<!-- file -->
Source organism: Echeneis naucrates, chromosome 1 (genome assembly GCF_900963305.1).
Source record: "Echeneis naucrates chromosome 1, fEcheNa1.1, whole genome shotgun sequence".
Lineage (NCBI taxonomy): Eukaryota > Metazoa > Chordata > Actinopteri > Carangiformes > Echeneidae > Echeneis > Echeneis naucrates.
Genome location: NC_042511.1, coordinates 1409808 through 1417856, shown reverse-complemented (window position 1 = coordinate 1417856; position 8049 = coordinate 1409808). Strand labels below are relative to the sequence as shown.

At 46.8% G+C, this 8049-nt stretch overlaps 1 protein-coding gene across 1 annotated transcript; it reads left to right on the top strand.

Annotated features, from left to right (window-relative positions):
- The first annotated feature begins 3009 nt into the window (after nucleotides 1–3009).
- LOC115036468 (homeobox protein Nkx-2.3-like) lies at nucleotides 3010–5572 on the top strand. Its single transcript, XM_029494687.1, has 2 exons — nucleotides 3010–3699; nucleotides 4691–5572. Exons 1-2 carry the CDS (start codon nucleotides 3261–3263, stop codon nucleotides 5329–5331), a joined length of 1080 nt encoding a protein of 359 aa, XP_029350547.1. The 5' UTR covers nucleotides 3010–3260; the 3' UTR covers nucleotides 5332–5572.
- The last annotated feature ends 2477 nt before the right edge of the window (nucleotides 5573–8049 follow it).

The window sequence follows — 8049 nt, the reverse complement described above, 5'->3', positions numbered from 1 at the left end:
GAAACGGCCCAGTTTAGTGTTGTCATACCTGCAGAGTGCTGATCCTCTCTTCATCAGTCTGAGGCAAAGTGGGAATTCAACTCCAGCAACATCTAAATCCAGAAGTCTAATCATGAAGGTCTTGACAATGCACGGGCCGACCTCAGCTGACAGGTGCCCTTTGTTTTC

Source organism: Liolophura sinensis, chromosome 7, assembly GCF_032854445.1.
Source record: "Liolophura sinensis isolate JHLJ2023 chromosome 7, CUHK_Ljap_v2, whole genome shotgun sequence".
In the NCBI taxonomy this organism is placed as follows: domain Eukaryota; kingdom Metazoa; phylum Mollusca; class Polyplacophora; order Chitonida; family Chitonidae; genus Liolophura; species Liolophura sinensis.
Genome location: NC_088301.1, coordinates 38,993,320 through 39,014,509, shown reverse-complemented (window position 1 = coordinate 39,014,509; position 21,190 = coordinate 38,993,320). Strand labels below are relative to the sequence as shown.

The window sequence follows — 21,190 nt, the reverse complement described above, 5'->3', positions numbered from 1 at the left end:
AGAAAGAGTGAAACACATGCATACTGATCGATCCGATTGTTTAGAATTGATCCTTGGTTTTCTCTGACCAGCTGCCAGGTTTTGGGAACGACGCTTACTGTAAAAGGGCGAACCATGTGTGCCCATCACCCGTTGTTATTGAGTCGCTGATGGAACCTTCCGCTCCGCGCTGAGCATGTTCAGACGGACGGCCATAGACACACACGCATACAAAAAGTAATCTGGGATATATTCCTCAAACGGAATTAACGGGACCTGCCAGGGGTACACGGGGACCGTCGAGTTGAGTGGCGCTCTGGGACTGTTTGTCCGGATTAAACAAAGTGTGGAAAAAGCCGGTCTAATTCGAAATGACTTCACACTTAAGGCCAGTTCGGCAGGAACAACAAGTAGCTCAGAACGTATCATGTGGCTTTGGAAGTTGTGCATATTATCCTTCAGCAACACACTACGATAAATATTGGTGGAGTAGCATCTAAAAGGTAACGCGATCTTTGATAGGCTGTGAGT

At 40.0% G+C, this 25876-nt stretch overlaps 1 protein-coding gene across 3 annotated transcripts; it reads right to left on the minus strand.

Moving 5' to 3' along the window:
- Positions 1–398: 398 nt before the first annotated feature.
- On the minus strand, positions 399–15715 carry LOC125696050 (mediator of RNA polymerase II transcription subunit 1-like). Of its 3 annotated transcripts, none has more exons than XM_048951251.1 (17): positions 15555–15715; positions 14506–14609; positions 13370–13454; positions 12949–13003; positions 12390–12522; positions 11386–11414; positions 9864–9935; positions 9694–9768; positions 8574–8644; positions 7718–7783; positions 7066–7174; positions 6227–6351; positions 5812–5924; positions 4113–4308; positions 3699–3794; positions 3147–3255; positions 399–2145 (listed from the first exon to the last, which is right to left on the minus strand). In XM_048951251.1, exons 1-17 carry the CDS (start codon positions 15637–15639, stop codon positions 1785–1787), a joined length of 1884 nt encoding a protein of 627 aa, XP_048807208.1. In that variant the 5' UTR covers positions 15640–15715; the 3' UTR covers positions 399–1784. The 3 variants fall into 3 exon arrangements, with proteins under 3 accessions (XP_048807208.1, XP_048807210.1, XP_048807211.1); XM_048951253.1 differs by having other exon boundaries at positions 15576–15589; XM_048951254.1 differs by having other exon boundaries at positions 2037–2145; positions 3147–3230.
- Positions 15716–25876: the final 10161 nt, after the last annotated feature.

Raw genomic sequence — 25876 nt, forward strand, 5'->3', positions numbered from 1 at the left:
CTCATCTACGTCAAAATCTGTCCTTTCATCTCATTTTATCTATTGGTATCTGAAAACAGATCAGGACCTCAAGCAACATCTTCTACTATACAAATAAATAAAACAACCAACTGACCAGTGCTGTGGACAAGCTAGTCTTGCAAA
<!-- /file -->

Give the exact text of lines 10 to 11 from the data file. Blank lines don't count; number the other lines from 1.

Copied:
The window sequence follows — 8049 nt, the reverse complement described above, 5'->3', positions numbered from 1 at the left end:
GAAACGGCCCAGTTTAGTGTTGTCATACCTGCAGAGTGCTGATCCTCTCTTCATCAGTCTGAGGCAAAGTGGGAATTCAACTCCAGCAACATCTAAATCCAGAAGTCTAATCATGAAGGTCTTGACAATGCACGGGCCGACCTCAGCTGACAGGTGCCCTTTGTTTTC